Cave Climates and White-Nose Syndrome

  White-nose syndrome, caused by the fungus Geomyces destructans, has decimated bat populations throughout eastern North America. Recent estimates show that 6 to7 million bats have succumbed to white-nose syndrome. This fungus thrives in the cool, moist conditions found in many caves and mines where bats may also hibernate. Roger W. Perry, a research wildlife…  More 

There’s Nothing Simple about the Urban-Rural Interface

A new book edited by U.S. Forest Service researcher Wayne Zipperer, with co-editors David Laband and Graeme Lockaby, focuses on urban-rural interfaces—those places where city and suburban development touch on the countryside. Published by the American Society of Agronomy, the Crop Science Society of America, and the Soil Science Society of America, the articles in…  More 

New Books on Forest Landscape Restoration

Two new books link natural and social sciences U.S. Forest Service scientists made significant contributions to two related books recently published by Springer:  Forest Landscape Restoration: Integrating Natural and Social Sciences and A Goal-Oriented Approach to Forest landscape Restoration. Forest Service Southern Research Station (SRS) scientist John Stanturf served as lead editor on both books,…  More 

How Did the Fish Get Across the Road?

Early in the morning, a crew is gearing up for another day. Dip nets, waders, buckets, snorkeling gear and measuring devices are loaded into the truck. Off they go on another assignment—another stream to survey, monitoring equipment to install, aquatic organisms to inventory, stream crossings to photograph.  After a long drive back to the office, the…  More 

Climate Change Projected to Alter Indiana Bat Maternity Range

Research by U.S. Forest Service scientists forecasts profound changes over the next 50 years in the summer range of the endangered Indiana bat, one of many eastern bat species whose numbers are already decreasing due to white-nose syndrome and other factors. In an article published in the journal Ecology and Evolution, Forest Service Southern Research…  More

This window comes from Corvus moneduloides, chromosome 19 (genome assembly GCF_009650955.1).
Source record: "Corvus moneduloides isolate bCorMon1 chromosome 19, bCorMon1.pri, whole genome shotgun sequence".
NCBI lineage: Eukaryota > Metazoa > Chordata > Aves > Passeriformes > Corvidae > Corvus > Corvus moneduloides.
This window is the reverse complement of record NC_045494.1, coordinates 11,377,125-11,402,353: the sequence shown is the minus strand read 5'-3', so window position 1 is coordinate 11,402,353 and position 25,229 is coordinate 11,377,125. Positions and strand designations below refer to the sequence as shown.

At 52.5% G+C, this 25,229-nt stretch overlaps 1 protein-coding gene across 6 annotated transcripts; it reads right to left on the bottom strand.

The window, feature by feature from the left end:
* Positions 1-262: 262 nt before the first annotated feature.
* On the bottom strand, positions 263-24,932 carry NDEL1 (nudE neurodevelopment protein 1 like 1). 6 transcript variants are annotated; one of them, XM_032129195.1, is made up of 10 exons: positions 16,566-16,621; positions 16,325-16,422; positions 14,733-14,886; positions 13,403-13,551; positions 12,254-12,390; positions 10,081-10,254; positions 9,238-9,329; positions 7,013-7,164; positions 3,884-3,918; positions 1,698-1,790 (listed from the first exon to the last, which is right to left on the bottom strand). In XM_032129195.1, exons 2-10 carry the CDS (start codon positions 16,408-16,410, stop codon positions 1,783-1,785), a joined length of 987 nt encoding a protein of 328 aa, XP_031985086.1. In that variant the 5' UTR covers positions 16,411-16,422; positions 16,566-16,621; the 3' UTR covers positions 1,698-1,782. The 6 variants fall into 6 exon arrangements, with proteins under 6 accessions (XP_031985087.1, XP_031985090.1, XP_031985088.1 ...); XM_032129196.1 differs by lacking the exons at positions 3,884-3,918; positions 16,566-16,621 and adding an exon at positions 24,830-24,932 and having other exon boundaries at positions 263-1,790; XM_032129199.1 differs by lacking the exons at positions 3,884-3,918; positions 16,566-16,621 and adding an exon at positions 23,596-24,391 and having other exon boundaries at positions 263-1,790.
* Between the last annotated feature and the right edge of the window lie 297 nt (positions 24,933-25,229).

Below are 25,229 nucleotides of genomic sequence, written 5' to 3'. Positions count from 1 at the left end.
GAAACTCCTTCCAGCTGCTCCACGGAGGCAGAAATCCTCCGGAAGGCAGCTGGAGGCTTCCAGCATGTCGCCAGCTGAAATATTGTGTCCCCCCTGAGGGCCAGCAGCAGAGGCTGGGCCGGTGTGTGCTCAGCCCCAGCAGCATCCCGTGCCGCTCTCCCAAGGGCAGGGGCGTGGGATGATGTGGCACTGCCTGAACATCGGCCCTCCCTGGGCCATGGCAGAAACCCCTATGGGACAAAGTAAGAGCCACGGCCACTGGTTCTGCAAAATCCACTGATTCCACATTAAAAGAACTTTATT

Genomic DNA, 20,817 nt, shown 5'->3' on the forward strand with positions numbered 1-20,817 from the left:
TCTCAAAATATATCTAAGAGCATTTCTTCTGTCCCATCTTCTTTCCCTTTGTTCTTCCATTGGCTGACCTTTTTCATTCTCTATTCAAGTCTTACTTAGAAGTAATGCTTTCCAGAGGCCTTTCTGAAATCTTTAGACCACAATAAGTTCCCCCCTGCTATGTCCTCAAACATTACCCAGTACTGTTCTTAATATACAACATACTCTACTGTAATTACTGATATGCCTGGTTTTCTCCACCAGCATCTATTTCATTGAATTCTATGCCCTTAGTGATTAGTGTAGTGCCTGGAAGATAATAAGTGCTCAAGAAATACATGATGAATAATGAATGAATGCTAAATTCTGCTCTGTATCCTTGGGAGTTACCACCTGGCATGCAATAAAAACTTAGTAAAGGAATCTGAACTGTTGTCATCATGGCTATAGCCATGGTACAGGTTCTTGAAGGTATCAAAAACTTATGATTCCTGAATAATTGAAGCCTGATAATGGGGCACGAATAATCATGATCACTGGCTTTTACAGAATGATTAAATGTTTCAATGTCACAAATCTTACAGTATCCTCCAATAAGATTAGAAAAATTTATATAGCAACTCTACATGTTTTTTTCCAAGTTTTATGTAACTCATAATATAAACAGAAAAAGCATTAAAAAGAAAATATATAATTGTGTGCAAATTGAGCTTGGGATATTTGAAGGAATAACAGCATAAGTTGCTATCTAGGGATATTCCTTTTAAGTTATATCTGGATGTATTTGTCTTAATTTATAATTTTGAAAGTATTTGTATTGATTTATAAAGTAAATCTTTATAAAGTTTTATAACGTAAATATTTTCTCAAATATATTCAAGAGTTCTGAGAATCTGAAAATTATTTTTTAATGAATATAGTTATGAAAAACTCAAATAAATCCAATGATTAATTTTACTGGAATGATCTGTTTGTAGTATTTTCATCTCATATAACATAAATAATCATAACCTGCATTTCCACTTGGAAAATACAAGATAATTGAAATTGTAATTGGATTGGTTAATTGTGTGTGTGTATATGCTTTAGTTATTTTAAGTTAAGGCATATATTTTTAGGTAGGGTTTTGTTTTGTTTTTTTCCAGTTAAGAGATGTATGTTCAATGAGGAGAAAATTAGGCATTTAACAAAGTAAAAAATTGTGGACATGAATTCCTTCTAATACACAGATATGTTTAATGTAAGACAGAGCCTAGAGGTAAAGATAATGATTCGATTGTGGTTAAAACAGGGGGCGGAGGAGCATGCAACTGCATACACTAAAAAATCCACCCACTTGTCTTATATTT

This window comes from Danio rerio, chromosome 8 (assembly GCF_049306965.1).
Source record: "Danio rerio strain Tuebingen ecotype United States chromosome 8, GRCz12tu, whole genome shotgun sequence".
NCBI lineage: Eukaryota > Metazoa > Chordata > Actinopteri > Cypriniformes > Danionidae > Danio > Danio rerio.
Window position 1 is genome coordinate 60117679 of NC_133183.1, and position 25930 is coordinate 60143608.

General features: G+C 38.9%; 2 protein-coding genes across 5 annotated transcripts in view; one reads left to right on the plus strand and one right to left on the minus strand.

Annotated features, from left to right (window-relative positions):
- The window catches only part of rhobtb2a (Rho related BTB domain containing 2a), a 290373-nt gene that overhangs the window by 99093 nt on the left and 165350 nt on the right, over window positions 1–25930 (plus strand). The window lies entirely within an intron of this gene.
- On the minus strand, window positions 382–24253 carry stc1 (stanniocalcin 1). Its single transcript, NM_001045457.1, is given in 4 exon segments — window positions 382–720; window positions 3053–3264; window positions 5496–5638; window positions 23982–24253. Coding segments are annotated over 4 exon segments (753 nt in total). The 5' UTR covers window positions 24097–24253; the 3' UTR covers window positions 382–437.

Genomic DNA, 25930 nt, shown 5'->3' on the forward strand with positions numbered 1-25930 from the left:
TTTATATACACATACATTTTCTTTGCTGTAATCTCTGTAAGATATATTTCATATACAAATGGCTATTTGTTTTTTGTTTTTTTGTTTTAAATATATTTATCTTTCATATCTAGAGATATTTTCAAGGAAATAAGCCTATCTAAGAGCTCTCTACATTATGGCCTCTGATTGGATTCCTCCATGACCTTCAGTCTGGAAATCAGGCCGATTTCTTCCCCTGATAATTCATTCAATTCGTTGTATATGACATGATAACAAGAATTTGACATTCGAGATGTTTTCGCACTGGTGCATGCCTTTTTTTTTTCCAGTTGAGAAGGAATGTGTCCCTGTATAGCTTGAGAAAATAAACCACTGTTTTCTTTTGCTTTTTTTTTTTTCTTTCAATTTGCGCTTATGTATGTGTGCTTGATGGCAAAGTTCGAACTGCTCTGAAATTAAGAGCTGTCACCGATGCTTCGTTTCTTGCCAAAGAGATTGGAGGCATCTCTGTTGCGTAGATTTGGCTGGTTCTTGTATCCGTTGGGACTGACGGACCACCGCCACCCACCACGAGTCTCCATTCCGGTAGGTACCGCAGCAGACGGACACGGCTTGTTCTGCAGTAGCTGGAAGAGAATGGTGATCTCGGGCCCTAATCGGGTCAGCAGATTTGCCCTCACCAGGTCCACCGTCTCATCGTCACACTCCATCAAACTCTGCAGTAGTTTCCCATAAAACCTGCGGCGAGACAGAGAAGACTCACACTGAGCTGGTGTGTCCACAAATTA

Invasive Tallow Tree Lowers Frog Egg Survival

  Aquatic “mesocosm” used to test effects of tallow tree litter on southern leopard frog eggs. Photo by Cory Adams. Amphibians across the world are rapidly declining. Numerous studies have addressed causes of the decline, but very few have looked at the effects of invasive plants. Dan Saenz, Southern Research Station (SRS) research wildlife biologist…  More 

North American Freshwater Mussels

New Book Highlights Natural History, Ecology, and Conservation A new book by Southern Research Station (SRS) scientist Wendell Haag provides the first comprehensive view of the ecology and conservation of the approximately 300 species of North American freshwater mussels. Intended for resource managers, scientists, students, and those interested in natural history, North American Freshwater Mussels…  More 

Prescribed Fire in the Piney Woods

Effects on amphibians and reptiles Forest managers across North America use prescribed burning for many reasons—restoring ecosystem functions, improving wildlife habitat, reducing wildlife hazard, to name a few. Prescribed fire can have both beneficial and negative effects on specific plants and animals. Managers are increasingly sensitive to possible effects of fire on amphibians and reptiles…  More 

Taking America’s Rarest Snake Back to the Woods

Louisiana pine snakes released on Kisatchie National Forest On May 1, USDA Forest Service, U.S. Fish and Wildlife Service, Louisiana Department of Wildlife and Fisheries, the Memphis Zoo, and other partners released seven young Louisiana pine snakes on a restored longleaf pine stand in the Kisatchie National Forest in Louisiana. The release is the fourth…  More 

The Santee Experimental Forest at 75

On a cool spring day deep in the forest a short drive away from Charleston, South Carolina, more than 100 people showed up to celebrate 75 years of continual research at the  Forest Service Santee Experimental Forest (the Santee), one of 19 experimental forests maintained by the Southern Research Station (SRS). Established in 1937, the 6,100-acre…  More